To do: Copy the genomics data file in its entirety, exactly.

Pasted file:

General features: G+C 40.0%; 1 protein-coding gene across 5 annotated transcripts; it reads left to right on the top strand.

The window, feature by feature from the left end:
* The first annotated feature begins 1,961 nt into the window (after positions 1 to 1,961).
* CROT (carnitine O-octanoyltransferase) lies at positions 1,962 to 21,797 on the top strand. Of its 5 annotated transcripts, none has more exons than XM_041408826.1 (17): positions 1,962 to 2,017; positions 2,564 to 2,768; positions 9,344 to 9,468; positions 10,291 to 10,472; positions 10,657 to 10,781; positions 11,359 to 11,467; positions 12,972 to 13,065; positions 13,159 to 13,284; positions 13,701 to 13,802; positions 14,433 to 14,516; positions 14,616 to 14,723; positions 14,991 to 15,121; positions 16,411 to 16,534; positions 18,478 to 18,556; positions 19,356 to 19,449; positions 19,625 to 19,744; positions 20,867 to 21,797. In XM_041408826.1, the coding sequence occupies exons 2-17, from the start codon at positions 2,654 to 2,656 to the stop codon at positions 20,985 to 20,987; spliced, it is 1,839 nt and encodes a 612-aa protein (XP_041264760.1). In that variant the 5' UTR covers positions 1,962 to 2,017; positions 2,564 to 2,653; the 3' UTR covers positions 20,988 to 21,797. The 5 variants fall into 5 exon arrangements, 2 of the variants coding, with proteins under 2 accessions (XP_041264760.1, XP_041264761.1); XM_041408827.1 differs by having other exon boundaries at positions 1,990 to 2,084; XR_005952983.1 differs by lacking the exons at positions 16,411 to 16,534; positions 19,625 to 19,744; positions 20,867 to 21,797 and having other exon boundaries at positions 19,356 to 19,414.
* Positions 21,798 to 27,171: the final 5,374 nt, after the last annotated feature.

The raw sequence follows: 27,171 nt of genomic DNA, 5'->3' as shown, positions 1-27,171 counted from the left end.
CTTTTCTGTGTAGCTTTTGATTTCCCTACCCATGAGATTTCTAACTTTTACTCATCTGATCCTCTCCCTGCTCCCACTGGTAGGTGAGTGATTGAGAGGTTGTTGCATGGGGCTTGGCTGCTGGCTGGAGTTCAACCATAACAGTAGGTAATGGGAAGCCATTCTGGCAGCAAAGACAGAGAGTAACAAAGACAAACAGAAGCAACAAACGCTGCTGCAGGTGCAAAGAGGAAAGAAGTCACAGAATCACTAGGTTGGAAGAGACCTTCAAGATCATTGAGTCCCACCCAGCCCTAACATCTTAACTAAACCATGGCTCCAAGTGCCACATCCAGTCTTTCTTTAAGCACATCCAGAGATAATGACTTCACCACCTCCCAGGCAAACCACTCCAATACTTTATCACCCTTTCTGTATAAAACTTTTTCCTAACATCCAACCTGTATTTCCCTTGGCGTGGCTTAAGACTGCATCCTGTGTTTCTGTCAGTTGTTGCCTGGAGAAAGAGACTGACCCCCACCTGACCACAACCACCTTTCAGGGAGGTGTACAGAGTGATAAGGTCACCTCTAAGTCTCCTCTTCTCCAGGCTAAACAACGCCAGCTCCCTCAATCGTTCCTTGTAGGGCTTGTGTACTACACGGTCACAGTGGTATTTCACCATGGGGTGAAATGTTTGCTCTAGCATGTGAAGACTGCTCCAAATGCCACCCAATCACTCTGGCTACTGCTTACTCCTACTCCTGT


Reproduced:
General features: G+C 40.0%; 1 protein-coding gene across 5 annotated transcripts; it reads left to right on the top strand.

The window, feature by feature from the left end:
* The first annotated feature begins 1,961 nt into the window (after positions 1 to 1,961).
* CROT (carnitine O-octanoyltransferase) lies at positions 1,962 to 21,797 on the top strand. Of its 5 annotated transcripts, none has more exons than XM_041408826.1 (17): positions 1,962 to 2,017; positions 2,564 to 2,768; positions 9,344 to 9,468; positions 10,291 to 10,472; positions 10,657 to 10,781; positions 11,359 to 11,467; positions 12,972 to 13,065; positions 13,159 to 13,284; positions 13,701 to 13,802; positions 14,433 to 14,516; positions 14,616 to 14,723; positions 14,991 to 15,121; positions 16,411 to 16,534; positions 18,478 to 18,556; positions 19,356 to 19,449; positions 19,625 to 19,744; positions 20,867 to 21,797. In XM_041408826.1, the coding sequence occupies exons 2-17, from the start codon at positions 2,654 to 2,656 to the stop codon at positions 20,985 to 20,987; spliced, it is 1,839 nt and encodes a 612-aa protein (XP_041264760.1). In that variant the 5' UTR covers positions 1,962 to 2,017; positions 2,564 to 2,653; the 3' UTR covers positions 20,988 to 21,797. The 5 variants fall into 5 exon arrangements, 2 of the variants coding, with proteins under 2 accessions (XP_041264760.1, XP_041264761.1); XM_041408827.1 differs by having other exon boundaries at positions 1,990 to 2,084; XR_005952983.1 differs by lacking the exons at positions 16,411 to 16,534; positions 19,625 to 19,744; positions 20,867 to 21,797 and having other exon boundaries at positions 19,356 to 19,414.
* Positions 21,798 to 27,171: the final 5,374 nt, after the last annotated feature.

The raw sequence follows: 27,171 nt of genomic DNA, 5'->3' as shown, positions 1-27,171 counted from the left end.
CTTTTCTGTGTAGCTTTTGATTTCCCTACCCATGAGATTTCTAACTTTTACTCATCTGATCCTCTCCCTGCTCCCACTGGTAGGTGAGTGATTGAGAGGTTGTTGCATGGGGCTTGGCTGCTGGCTGGAGTTCAACCATAACAGTAGGTAATGGGAAGCCATTCTGGCAGCAAAGACAGAGAGTAACAAAGACAAACAGAAGCAACAAACGCTGCTGCAGGTGCAAAGAGGAAAGAAGTCACAGAATCACTAGGTTGGAAGAGACCTTCAAGATCATTGAGTCCCACCCAGCCCTAACATCTTAACTAAACCATGGCTCCAAGTGCCACATCCAGTCTTTCTTTAAGCACATCCAGAGATAATGACTTCACCACCTCCCAGGCAAACCACTCCAATACTTTATCACCCTTTCTGTATAAAACTTTTTCCTAACATCCAACCTGTATTTCCCTTGGCGTGGCTTAAGACTGCATCCTGTGTTTCTGTCAGTTGTTGCCTGGAGAAAGAGACTGACCCCCACCTGACCACAACCACCTTTCAGGGAGGTGTACAGAGTGATAAGGTCACCTCTAAGTCTCCTCTTCTCCAGGCTAAACAACGCCAGCTCCCTCAATCGTTCCTTGTAGGGCTTGTGTACTACACGGTCACAGTGGTATTTCACCATGGGGTGAAATGTTTGCTCTAGCATGTGAAGACTGCTCCAAATGCCACCCAATCACTCTGGCTACTGCTTACTCCTACTCCTGT